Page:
Summary: Our need to follow the example of John the Baptist.
Luke 3:1- 20 – To Follow or Not To Follow the prophet?
Last Sunday night, we began to talk about John the Baptist’s message. We found out that people from all over the country were gathering to hear this guy. John had achieved a cult status and all sorts of people were coming out to hear him. You don’t believe me? Turn in your bibles to Luke 3
Read Luke 3:1-20
Luke records that crowds were coming out to be baptized by him. It wasn’t just a crowd – but it was crowds. The Greek word used here indicates that they were a confused throng, a great mass of people, a mixed bunch of people. If you were at church last Sunday night you would remember that there were Gentiles there, Jews there, Tax Collectors, Soldiers, Pharisees and Sadducees. Why was John so popular – because he was a prophetic character who was so out of place in the time and place. God’s prophets had been quiet for about 400 years and now here is a new one bursting onto the scene who reminded everyone of the great prophet Isaiah. Like Isaiah, John was a fairly unusual character with an unusual message. Not only that, but he spoke with authority and conviction – with immense power and appealed to their moral convictions. And so people gathered from near and far to hear him.
What was he saying to them ? …
- Avoid the Axe of God’s judgment. He told the crowd “God’s axe is ready to strike you and to avoid you need to do 3 things. Those who were with us last Sunday night will remember what we talked about. To avoid the axe we need to ….
1) Hear the tough words that our actions don’t match upto our words. Often we say we want to follow God with our whole life but our actions and fruit don’t indicate that this is the case …
2) Swallow the bitter pill of repentance and confession. When we hear the tough words and are convicted by God’s spirit, we have to turn around and come back to God asking him to forgive us.
3) Live and Bear fruit. Once we are cleaned and forgiven, we need to bear the fruit that is indicative of a life being lived with God.
John came to prepare the way for the Lord. He came to make the paths straight, to level the mountains, fill in the valleys. But he came to do this not physically in the dirt, rocks and clay of the Palestinian countryside, but in the hearts and minds of people in the crowds that came to listen to him. John wasn’t a ditch digger or a road worker, he was a heart surgeon. And he came to perform radical heart surgery on people so that when the Messiah came, people would be ready to follow him and surrender fully to him.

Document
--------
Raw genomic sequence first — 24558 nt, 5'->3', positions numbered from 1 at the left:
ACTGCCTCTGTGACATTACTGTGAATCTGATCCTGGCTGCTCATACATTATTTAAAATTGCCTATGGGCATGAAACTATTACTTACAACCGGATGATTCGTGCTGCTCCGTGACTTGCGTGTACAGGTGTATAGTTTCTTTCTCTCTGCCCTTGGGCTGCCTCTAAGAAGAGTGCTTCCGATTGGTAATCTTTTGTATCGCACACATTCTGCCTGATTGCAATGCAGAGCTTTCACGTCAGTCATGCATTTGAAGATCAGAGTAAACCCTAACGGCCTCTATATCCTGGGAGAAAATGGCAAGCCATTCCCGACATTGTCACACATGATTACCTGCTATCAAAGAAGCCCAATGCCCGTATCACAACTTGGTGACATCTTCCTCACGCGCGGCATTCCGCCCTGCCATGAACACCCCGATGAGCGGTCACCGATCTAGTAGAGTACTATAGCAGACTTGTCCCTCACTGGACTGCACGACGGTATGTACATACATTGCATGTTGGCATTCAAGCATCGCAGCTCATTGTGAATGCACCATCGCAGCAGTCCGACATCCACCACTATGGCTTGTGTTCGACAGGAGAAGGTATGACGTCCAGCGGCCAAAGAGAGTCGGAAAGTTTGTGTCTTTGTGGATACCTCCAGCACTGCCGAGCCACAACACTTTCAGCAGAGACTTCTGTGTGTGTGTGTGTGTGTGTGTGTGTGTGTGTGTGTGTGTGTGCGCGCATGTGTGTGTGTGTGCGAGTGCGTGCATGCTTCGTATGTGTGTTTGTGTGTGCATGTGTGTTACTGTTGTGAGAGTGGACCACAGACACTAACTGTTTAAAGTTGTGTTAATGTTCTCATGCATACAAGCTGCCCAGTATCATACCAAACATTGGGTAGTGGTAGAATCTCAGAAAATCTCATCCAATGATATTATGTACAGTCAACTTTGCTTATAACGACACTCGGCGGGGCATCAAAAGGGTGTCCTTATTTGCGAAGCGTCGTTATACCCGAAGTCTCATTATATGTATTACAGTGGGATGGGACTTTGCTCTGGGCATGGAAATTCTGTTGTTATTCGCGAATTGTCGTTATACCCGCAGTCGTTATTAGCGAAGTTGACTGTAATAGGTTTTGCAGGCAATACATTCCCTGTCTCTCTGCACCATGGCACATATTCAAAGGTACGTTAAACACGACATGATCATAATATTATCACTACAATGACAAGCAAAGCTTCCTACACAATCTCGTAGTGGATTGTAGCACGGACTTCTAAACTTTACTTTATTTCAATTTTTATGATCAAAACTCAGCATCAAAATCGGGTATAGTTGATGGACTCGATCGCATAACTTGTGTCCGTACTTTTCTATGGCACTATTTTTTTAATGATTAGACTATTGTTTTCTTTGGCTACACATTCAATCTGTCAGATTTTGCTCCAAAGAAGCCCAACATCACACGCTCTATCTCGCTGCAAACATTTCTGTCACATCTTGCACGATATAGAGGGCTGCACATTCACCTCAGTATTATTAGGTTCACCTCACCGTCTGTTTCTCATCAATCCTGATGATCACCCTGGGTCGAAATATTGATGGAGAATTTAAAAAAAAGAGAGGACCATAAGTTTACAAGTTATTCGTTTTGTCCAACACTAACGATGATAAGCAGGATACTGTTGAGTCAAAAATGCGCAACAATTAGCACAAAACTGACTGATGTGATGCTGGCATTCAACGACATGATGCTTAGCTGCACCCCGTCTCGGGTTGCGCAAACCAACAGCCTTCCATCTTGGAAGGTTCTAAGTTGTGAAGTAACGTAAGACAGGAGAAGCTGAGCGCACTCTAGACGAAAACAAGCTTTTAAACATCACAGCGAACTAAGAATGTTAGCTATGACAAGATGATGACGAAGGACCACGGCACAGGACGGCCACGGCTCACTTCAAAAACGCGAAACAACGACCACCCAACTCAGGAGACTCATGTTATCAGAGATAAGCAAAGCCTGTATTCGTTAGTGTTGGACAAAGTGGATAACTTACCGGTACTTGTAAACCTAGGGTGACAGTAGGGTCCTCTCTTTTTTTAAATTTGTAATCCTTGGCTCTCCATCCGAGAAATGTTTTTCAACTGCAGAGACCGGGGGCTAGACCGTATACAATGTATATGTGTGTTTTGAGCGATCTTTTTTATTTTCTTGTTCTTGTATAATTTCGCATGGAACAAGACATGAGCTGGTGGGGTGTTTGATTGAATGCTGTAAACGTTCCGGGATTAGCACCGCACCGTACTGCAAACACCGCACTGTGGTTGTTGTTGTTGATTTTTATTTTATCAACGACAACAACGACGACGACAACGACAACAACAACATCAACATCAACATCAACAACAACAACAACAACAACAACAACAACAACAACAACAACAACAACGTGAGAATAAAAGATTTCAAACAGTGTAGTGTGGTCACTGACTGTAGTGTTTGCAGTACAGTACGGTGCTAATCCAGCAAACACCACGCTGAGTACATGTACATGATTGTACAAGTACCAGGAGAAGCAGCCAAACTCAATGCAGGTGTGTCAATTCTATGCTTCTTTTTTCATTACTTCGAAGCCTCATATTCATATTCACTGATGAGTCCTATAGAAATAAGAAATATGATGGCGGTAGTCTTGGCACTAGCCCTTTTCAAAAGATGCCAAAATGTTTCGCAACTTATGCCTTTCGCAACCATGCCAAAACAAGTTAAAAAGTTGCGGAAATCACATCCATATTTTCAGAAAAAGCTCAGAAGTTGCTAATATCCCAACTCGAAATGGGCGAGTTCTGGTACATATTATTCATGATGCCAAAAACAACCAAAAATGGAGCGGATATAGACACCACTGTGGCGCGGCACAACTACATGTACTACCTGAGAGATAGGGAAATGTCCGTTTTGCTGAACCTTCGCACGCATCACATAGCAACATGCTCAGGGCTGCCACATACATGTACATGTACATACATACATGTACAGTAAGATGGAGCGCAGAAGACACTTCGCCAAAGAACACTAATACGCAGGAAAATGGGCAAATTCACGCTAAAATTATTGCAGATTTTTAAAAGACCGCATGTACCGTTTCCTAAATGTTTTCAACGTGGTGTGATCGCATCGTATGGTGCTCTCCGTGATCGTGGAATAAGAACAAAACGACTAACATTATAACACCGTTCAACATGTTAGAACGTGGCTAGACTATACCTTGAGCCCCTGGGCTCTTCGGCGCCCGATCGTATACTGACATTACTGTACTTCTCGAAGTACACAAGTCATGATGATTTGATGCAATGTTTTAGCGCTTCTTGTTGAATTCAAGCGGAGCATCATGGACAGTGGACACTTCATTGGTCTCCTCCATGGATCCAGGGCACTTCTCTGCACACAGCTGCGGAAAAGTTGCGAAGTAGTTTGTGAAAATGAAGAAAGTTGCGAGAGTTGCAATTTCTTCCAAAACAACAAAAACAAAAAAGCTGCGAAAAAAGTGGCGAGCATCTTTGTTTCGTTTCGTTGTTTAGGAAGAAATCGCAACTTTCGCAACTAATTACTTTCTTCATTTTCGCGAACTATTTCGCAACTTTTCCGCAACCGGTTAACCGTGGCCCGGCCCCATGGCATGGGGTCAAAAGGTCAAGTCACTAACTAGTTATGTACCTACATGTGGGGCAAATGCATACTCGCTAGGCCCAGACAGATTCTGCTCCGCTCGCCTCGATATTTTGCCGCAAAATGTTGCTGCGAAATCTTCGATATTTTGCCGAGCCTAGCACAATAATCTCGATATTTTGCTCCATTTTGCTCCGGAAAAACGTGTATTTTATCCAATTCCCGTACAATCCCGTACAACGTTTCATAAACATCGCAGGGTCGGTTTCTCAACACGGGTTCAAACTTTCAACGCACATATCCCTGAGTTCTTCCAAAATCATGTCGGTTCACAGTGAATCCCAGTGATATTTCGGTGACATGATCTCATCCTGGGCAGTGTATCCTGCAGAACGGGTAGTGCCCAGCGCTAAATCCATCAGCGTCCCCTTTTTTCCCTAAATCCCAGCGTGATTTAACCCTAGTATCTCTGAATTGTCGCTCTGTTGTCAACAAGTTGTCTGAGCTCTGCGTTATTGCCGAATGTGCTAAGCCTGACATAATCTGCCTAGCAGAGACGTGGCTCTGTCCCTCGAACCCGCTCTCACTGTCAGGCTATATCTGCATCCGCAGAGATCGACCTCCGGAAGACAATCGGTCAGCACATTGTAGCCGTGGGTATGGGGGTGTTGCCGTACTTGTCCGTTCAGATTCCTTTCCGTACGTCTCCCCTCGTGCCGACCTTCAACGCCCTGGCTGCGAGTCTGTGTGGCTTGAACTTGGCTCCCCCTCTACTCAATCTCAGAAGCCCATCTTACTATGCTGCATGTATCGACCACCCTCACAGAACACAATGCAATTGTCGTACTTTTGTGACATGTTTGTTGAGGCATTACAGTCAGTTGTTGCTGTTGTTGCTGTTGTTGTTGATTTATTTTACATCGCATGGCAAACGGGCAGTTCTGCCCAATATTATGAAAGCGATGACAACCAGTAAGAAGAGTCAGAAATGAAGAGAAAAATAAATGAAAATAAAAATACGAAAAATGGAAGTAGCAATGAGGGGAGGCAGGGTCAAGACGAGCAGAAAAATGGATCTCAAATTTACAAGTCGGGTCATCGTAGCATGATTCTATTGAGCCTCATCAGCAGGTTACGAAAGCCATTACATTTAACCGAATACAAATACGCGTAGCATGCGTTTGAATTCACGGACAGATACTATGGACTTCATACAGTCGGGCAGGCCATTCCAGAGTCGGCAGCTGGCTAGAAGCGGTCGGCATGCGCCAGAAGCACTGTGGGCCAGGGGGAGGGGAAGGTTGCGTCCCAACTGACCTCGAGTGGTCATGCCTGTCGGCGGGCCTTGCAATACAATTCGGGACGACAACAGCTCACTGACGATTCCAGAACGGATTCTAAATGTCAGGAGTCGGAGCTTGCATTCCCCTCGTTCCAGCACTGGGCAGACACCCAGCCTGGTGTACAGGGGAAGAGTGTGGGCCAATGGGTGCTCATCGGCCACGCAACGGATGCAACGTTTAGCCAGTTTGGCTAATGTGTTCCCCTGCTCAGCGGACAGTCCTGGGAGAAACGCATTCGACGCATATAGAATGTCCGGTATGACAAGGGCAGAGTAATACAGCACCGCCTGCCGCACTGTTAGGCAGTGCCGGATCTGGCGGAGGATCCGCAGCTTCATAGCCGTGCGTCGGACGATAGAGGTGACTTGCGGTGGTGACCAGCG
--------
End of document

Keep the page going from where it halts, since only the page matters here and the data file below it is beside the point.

Today we have just inducted our Board members. They are leaders in our church and as such, I want to spend a few moments talking directly to them. If you are a leader in any of our ministries here in this church, this probably also applies to you, so don’t tune out completely. To you, the leaders of our church and particularly the board members I want to challenge you to follow John the Baptist’s example in 3 areas? After that I’ve got 2 things I want to say to our whole congregation. Let’s have a bit of a look at John the Baptist first …
1) John held a realistic view of himself
Firstly John came as a prophet to prepare the way for the Messiah. As a prophet, he was not interested in gaining a following for himself. He could have - there were crowds that flocked to him. But as a prophet, he was keenly aware that he was simple an instrument used by God. He was not in charge. It wasn’t his program. And there was not any intrinsic importance in or of himself. Listen to what John said when the people in the crowd started to lift him up on a pedestal on which he didn’t belong.
15 The people were waiting expectantly and were all wondering in their hearts if John might possibly be the Christ. 16 John answered them all, “I baptize you with water. But one more powerful than I will come, the thongs of whose sandals I am not worthy to untie. He will baptize you with the Holy Spirit and with fire.
The people began to wonder whether John was the Messiah – Could it be? But John is under no illusions about what part he plays in God’s plan. He was not the Messiah. He baptizes merely with water. The Messiah will baptize people with the Holy Spirit and fire. John recognized his position – he was lower than the lowest of slaves owned by the Messiah. The description that John gives of himself here in vs 16 is fascinating. Sandals were the most common form of footwear in use at the time and because of all the walking around in the dirt and filth of the streets, it was not a really pleasant task to have to touch a person’s feet let along their sandals which would have trodden in all manner of rubbish. The removal of a sandal was assigned to one of the lowest slaves to do. John here says, I’m not even worthy enough to untie his sandals – not worthy enough to be his slave.